Droughts, climate change, and dams: Reconciling a future for California’s native fishes
Dr. Peter Moyle lays out a statewide aquatic conservation strategy for saving California’s native fishes in the face of climate change
By Maven/Maven’s Notebook
“I want to start out talking about the drought and native fishes and why this is an issue, and then bring in climate change, because the drought today is doing what we expect climate change to do in the long run, and it is making it much more difficult for fish to survive,” Dr. Moyle began. “Being an optimistic person, I really want to talk about what we can do, describe a conservation strategy of sorts, and then put this in the context of something I’m very fond of these days, which is reconciliation ecology.”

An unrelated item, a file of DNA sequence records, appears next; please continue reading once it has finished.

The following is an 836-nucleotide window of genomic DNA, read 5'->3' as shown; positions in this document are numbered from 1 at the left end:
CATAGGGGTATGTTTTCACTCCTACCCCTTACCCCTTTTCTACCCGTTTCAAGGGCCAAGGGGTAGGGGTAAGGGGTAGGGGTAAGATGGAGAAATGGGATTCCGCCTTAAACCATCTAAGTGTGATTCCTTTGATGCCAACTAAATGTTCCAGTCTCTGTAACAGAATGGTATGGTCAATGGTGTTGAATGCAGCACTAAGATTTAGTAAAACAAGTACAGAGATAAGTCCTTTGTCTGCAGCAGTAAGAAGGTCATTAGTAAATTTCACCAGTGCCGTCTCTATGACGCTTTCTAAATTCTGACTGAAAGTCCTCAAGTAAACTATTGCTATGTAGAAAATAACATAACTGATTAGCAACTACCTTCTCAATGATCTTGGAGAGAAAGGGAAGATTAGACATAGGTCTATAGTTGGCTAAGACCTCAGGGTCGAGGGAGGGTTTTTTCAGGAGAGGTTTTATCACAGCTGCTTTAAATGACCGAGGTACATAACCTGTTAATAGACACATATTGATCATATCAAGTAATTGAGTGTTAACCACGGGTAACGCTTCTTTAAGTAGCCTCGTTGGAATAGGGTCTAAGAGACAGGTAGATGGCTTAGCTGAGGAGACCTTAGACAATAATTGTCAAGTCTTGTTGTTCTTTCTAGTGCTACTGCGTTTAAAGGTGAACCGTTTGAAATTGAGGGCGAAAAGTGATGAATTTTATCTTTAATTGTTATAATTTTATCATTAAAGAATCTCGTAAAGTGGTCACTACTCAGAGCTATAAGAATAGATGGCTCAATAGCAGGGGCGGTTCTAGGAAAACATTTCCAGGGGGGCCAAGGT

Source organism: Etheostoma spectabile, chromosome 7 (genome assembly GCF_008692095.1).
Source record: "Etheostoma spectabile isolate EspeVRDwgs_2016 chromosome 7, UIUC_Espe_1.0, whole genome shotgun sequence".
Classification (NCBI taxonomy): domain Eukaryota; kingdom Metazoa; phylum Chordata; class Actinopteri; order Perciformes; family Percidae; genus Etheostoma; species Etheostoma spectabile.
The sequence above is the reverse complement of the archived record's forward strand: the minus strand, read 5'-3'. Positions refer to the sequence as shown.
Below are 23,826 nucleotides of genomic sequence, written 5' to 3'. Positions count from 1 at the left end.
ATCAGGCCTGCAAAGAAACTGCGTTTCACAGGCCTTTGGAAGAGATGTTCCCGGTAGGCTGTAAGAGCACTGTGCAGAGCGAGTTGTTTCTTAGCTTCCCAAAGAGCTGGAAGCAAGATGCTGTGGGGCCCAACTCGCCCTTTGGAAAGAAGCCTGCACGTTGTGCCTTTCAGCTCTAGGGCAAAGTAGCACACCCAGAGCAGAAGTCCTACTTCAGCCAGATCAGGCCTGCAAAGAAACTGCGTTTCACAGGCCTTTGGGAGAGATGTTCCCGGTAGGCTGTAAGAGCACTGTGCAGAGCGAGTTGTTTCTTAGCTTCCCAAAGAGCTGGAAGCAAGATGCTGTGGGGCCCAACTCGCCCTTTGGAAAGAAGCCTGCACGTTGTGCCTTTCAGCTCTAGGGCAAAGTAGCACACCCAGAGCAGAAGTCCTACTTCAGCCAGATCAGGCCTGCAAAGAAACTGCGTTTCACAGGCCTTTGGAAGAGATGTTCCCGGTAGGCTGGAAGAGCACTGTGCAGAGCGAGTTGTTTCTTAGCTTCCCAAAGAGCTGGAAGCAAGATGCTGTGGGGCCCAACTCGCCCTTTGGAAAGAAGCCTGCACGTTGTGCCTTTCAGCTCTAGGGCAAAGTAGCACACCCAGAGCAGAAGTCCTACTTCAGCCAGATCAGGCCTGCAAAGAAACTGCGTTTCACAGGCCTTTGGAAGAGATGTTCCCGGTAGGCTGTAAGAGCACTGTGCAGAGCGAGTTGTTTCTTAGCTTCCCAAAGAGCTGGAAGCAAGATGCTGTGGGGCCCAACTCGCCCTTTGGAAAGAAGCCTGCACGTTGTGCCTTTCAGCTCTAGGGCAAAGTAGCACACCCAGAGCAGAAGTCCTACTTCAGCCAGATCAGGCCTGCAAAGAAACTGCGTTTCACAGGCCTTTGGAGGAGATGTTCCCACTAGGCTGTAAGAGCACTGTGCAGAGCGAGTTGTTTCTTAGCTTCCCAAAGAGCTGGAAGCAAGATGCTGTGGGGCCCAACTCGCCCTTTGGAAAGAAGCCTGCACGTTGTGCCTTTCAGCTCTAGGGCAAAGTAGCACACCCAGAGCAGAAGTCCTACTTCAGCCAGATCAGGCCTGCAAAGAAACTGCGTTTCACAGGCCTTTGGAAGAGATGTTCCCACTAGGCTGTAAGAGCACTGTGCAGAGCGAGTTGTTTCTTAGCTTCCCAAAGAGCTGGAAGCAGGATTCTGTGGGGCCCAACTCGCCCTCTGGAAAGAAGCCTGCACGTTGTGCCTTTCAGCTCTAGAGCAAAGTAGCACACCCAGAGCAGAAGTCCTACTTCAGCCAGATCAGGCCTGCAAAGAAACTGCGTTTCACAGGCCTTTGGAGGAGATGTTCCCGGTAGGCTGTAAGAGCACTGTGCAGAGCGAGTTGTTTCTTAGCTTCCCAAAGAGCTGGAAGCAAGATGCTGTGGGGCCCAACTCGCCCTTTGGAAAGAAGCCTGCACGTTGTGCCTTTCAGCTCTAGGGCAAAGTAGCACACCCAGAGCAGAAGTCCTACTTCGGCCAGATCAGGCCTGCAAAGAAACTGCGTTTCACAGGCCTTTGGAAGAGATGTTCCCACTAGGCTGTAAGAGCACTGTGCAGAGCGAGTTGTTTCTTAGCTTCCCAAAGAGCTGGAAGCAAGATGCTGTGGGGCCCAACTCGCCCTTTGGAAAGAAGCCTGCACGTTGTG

The entire state is in a moderate to exceptional drought for the third year, and entering a fourth year of drought. “You may remember from 2013 to 2014, we went a whole year with virtually no rain, and this was all very hard on the fish as you might expect,” he said.
“What does this drought really mean for the fish in general of California?” he said. “There is less water below dams, and the water is below the dams is warmer as well. This is because there is less water to release. If you cut back on downstream demands for water, you will release less water from the dams, and generally from a fish perspective, what you want are the dams to be releasing water from as deep down in their pool as they can so the water is fairly cold.”
“It also means there’s habitat loss and fragmentation as small streams dry up and as they lose their connection to other streams,” he said.